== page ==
(CNSNews.com) – States are exploiting a loophole in the federal welfare reform law enacted in 1996 in order to meet the state spending requirements to get a full dose federal welfare funds, Rep. Geoff Davis, chairman of the House Ways and Means Subcommittee on Human Resources.
"Many States have scoured their budgets to find other current program spending--such as for Pre-K, child care, and after school programs--they could report as TANF spending," Davis said at a hearing on Thursday. "Others began counting third-party spending--such as assistance offered by food banks and Boys and Girls clubs--as TANF spending. One State even apparently found a way to count the value of volunteer hours by Girl Scout troop leaders as State TANF 'spending.'
"Now, I want to be clear that this is not illegal," said Davis. "But that does not make it right. "
The Government Accountability Office delivered a report on the practice to Davis's subcommittee on Thursday.
When Congress reformed federal welfare programs in 1996 it included a requirement that 50 percent of people on a state’s welfare rolls be working at least some of the time.
States that do not meet this requirement can have their federal TANF payments reduced.
TANF also includes an incentive for states to reduce their welfare rolls, allowing those that reduced the number of people on welfare to apply those reductions as credits when calculating the percentage of welfare recipients who were working. Known as a caseload reduction credit, the provision allows states that have reduced their welfare rolls to meet the 50 percent work requirement, even if fewer than 50 percent of recipients actually hold a job.
States can also meet their work requirements if they increase their own welfare spending – known as Maintenance of Effort (MOE) spending – beyond the federal minimum. However, states have increasingly been using a loophole in this provision to meet their work requirements without actually reducing welfare spending.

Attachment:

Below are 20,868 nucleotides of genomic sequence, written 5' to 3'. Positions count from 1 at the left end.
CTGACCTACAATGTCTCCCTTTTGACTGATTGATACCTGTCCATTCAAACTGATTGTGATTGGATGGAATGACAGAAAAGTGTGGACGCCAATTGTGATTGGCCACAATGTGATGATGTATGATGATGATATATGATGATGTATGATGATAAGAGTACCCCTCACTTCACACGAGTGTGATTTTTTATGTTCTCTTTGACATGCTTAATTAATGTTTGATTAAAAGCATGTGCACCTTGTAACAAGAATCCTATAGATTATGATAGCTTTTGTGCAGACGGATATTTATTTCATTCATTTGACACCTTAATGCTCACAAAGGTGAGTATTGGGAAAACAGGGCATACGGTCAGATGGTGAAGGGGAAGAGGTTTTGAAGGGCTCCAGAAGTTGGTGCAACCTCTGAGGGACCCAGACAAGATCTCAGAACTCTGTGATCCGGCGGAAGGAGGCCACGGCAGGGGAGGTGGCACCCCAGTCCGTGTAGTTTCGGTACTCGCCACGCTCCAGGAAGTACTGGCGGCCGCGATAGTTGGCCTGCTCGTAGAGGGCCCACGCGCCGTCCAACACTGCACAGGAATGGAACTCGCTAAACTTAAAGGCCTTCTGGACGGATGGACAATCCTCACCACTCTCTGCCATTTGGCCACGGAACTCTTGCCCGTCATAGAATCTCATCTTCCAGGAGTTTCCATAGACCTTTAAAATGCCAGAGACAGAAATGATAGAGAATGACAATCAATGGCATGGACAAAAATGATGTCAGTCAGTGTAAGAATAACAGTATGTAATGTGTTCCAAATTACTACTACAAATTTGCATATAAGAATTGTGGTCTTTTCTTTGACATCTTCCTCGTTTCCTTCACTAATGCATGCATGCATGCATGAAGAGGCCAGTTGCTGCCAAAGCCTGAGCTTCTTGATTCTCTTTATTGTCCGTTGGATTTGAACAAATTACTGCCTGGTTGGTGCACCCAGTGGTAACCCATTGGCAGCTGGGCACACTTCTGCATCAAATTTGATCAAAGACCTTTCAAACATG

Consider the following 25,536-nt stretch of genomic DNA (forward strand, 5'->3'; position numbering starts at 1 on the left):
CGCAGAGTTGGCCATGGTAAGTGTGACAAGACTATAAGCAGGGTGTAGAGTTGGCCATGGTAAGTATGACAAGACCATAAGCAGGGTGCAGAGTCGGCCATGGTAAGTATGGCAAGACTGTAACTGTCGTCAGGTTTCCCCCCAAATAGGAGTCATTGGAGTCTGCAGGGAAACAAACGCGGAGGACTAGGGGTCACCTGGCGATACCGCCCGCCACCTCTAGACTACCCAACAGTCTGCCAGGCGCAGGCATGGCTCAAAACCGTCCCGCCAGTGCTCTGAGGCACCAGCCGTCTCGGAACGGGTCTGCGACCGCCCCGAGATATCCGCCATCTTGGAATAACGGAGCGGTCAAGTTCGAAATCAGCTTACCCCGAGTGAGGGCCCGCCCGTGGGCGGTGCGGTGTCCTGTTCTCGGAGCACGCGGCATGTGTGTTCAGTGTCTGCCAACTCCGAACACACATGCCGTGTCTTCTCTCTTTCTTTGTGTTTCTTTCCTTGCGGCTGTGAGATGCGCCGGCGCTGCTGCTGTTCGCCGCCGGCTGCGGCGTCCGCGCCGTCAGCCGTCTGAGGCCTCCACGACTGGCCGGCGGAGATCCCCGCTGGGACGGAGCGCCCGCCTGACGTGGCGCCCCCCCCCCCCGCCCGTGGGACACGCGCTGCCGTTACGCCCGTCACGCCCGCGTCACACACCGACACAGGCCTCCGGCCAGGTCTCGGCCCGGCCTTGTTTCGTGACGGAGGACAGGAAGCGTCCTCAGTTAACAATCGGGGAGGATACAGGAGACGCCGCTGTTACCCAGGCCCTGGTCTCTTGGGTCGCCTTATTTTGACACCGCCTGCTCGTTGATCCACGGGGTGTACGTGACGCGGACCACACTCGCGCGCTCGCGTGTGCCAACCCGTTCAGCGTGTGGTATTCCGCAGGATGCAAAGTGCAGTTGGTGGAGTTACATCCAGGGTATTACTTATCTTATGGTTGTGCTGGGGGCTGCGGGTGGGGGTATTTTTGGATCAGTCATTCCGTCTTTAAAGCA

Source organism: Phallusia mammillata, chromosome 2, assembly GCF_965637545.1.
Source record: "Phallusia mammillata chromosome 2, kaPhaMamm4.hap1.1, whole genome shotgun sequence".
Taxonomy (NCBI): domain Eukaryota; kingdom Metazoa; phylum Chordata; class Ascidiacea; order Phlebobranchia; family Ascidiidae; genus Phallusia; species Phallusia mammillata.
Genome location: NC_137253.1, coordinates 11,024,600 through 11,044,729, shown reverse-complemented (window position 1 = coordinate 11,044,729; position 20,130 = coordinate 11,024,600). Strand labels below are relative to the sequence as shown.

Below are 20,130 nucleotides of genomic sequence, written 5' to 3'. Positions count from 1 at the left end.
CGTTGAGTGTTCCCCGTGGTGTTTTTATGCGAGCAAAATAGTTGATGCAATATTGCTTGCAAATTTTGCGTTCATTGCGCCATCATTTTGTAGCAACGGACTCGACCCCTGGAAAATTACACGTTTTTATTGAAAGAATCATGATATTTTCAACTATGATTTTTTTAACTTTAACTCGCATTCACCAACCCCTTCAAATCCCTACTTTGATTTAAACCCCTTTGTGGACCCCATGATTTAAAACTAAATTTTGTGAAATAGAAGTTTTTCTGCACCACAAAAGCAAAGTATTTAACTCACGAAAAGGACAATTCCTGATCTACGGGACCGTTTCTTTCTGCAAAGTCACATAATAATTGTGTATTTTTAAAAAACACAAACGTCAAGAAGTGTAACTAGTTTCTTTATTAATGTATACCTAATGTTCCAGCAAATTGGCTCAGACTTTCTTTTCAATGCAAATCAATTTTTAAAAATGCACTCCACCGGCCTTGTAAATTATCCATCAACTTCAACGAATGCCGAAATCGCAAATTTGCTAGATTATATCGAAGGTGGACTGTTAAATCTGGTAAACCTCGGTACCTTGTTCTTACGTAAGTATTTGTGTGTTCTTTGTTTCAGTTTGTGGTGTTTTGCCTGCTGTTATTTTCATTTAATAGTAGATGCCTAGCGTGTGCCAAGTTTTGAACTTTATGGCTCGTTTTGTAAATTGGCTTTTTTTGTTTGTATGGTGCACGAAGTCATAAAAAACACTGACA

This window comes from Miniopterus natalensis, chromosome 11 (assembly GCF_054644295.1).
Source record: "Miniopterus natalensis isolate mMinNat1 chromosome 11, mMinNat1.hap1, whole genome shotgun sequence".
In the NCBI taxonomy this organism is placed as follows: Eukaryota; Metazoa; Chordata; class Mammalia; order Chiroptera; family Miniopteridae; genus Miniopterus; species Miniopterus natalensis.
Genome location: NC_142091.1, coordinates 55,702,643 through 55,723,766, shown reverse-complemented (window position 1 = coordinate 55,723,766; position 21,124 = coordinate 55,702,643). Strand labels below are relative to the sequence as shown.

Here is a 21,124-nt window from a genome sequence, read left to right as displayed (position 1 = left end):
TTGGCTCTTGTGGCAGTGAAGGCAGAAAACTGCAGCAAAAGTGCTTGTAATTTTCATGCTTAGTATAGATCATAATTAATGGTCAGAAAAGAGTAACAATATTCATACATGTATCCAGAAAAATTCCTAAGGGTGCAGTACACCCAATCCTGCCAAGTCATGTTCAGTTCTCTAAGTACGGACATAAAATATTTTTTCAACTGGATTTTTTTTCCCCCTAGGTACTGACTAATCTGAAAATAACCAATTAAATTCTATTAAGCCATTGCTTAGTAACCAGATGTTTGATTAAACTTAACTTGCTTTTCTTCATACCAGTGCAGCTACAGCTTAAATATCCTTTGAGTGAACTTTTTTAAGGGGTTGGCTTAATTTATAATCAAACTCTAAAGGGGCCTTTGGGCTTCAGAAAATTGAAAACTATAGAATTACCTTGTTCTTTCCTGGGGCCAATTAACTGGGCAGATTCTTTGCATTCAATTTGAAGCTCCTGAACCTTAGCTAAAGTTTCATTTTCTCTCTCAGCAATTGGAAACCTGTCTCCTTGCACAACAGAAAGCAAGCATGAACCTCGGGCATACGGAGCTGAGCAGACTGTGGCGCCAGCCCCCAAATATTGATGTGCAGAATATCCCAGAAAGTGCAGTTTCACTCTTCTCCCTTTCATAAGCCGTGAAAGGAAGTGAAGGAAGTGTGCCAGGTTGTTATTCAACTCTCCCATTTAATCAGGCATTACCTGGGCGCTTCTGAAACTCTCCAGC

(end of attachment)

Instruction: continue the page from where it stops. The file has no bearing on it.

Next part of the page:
The loophole works because states are allowed to count outside spending and so-called new spending as MOE spending, applying this new-found spending toward their caseload reduction credits.
The effect is that states do not have to increase their own welfare spending, get their full federal welfare grants, and fewer welfare recipients have to work.
“In fiscal year 2009, 32 of the 45 states that met their required work participation rates for all TANF families claimed excess state MOE spending toward their caseload reduction credit,” GAO said in its report. “Sixteen of these states would not have met their rates without claiming these expenditures.”
Those states accounted for significant reductions in their work requirements – some as much as 20 percentage points.
“Among the states that needed to rely on excess state MOE spending to meet their work participation rates, most relied on these expenditures to add between 1 and 20 percentage points,” the report said.
States can count outside spending as their own, and apply it toward reducing their actual work requirements, as long as it meets one of the four broad goals of TANF: providing assistance to needy families, promoting job training and employment, preventing or reducing out-of-wedlock pregnancies, and encouraging two-parent families.